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Whats new in my approach to Asana and Therapeutic Yoga

Noah McKenna / Yoga  / Whats new in my approach to Asana and Therapeutic Yoga
Noah Mckenna Yoga Therapist and Yoga Teacher Training Purvvotanasana

Whats new in my approach to Asana and Therapeutic Yoga

There has come a time for me to start logging my work.

I haven’t bothered with this during the last 6 months of exploration but as it seems I am moving into uncharted territory i would like to leave some footprints and also some sign that this has indeed been an independent journey.

So I started using the Breathing App as a breath frequency guide for Yoga Asana practice in June 2018.

It’s been a fantastic help to apply the coherent breathing  frequencies to physical movements during asana.

Ive been applying this method to teaching classes with what I feel are very positive results.

In my opinion the app is perhaps too dense to use for 90 minute classes. The limitations are that the binaural beats produce too strong an effect for some students over a 90 minute period. The other difficulty is that 6 seconds or even 5 second intervals are too challenging for students with poor cardiovascular or respiratory fitness. While 4 seconds is too fast for some asana sequences and seems to overly stimulate the students.

As I am not yet measuring autonomic, respiratory or cardiovascular function in the students  I am only inferring the effect of this type of practice anecdotally by my own observations and from student’s subjective reports.

While I see great benefits in other and have noticed my own positive experiences I have come to approximate that a 4.5 second interval seems to suit most people best.

This 4.5 second interval is not ideal for every situation as some asana practice could definitely  move faster or slower.

From mid August 2018 I have been using the soundtrack produced by my friend Richard Silver with very good result. Richard has produced a custom made 4.5 s interval 90 minute track.  The advantage of this track over Breathing App is that it has more variety and more cues for synchronising breathing with movement during the classes. Because there are no binaural beats and also its free from solfeggio frequencies this soundtrack gives a fresh and free feeling compared to Moby’s work on the Breathing App. This has been helpful for extended use but I’d like to add here how much I also appreciate the Breathing App as a practice tool for shorter periods. To my knowledge no-one I know is using specific soun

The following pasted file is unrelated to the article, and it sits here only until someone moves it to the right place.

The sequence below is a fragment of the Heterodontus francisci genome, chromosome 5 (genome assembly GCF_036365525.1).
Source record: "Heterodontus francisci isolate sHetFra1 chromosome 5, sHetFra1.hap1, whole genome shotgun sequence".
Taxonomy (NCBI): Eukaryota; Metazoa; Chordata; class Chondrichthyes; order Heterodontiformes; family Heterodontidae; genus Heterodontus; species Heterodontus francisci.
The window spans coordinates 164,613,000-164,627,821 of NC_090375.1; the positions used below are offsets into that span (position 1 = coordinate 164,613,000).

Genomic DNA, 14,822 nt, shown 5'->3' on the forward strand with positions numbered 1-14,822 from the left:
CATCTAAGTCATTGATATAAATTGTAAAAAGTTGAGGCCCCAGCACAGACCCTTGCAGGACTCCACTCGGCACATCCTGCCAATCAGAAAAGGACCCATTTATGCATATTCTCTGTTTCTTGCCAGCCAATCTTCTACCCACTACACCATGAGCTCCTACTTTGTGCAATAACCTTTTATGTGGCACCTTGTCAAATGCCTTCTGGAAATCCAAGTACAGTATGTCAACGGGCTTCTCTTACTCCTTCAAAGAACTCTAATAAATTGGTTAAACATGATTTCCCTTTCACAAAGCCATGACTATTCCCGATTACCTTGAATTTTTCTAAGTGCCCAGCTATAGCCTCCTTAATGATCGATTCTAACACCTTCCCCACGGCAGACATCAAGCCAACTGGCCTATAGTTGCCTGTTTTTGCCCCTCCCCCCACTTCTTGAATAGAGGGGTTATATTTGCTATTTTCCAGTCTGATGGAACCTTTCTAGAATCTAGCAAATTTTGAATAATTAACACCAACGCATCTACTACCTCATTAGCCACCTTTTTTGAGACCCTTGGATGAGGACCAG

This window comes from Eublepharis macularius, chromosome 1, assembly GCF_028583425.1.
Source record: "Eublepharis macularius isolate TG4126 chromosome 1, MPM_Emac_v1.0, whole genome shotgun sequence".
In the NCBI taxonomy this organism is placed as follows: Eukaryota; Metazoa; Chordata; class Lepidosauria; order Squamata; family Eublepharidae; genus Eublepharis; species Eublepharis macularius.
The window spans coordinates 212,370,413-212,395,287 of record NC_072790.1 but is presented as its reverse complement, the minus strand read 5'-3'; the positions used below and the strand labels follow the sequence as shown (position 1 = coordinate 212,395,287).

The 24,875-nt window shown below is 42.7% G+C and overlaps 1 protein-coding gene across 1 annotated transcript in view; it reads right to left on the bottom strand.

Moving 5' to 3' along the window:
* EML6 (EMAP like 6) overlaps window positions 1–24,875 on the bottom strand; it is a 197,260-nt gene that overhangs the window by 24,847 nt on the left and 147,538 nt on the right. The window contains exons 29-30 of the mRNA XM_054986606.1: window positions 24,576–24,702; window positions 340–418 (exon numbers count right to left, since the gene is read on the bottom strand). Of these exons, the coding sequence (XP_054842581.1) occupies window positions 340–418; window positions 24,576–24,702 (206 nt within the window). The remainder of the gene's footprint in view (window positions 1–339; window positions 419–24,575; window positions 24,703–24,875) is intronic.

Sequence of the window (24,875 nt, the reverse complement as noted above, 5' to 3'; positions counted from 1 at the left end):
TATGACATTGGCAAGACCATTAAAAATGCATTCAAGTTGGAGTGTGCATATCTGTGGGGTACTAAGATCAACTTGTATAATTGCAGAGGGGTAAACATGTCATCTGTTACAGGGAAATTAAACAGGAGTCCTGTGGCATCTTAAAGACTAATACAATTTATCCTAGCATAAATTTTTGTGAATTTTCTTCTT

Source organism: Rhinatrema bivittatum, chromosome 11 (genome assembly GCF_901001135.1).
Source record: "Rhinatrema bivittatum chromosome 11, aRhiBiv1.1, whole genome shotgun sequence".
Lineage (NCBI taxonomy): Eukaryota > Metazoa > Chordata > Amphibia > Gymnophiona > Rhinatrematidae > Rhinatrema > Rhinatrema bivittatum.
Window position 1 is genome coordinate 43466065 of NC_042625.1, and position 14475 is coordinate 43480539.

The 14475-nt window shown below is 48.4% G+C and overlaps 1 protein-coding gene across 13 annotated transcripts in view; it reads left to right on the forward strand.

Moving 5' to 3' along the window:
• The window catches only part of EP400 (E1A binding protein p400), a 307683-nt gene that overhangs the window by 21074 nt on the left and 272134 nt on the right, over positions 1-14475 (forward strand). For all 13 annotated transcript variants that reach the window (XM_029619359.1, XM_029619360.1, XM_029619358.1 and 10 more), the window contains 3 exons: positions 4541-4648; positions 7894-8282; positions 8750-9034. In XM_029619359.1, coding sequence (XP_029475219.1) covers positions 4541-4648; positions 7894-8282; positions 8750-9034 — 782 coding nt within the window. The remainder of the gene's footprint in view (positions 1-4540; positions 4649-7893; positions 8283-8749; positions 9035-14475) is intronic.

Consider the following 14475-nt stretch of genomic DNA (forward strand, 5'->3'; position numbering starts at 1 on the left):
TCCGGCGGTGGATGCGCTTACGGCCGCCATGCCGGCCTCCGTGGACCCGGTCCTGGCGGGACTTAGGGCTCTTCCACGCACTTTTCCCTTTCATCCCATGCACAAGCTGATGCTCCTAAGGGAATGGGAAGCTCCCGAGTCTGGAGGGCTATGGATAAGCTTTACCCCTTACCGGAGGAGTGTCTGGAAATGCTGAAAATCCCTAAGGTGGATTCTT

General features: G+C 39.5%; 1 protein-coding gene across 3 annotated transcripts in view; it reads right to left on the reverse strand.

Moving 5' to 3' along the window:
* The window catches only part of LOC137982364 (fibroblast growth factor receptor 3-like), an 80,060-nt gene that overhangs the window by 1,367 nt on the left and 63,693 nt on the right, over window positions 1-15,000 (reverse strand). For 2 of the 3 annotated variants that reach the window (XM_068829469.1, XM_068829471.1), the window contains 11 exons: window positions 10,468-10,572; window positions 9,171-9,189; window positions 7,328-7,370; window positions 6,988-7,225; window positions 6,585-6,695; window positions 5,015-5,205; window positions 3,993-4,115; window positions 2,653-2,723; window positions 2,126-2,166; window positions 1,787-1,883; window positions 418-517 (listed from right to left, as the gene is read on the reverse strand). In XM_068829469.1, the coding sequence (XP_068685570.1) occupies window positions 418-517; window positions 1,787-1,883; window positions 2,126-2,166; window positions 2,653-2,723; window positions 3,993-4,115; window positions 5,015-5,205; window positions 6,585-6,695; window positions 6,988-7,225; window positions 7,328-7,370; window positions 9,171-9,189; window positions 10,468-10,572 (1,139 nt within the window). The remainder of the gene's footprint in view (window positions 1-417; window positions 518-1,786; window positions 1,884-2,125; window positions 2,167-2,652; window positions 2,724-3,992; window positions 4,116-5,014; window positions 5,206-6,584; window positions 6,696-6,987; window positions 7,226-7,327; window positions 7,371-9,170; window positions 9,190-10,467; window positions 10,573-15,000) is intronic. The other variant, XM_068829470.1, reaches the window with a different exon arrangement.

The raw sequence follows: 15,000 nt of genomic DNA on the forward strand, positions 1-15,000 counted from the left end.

To date I have been using breath frequencies between 4 and 6 s to attempt an autonomic toning response during Asana practice The theory is that these breathing at these sub-normal frequencies reflexly stimulates parasympathetic tone. I hope to at some stage verify this by taking Heart rate variability (HRV) data. The expected results would be confirmed with increased HRV. Further analysis with Electro-encephalography might also show positive results if the Alpha and Theta bands increased or Beta reduces. The  HRV or EEG result would need to be taken both as a baseline and post exercise for an extended period to give quality validation. Hopefully in the future I can get some assistance to make some trials with students

In the meantime I continue to experiment with breath frequencies and Asana practice. The key technique Ive been applying is to use predominantly diaphragmatic breathing during practice in all spinal positions. Because of the rich somatic effects Ive also used reverse diaphragmatic or thoracic breathing during flexed  spinal twists. The only time diaphragmatic breathing seems inadequate is in prone positions with weight bearing directly on the abdomen like Dhanurasana.

I have been exploring an experimental approach in my personal practice since I was introduced to diaphragmatic breathing by Simon Borg-Olivier in March 2017.  Id like to summarise the additional elements which have come together into quite a satisfactory synthesis. 

  1. Coherent Breath Frequencies.
  2. Diaphragmatic breathing.
  3. Reverse Diaphragmatic breathing during flexed spinal twists.
  4. Thoracic Breathing during extended spinal twists and prone position which are abdominal weight bearing.
  5. Pandiculation or inhaling while making anti-gravity concentric contractions.
  6. Stretches which require muscle tone aka Facilitated stretches and avoiding static and passive stretches
  7. Using movement as an antidote to strong contractions and avoiding stretches
  8. Di-synchronous rhythms using hand and eye co-ordination

This article is really just a log of my work to help establish a timeline if in fact I am producing something unique and valuable.

Noah Mckenna

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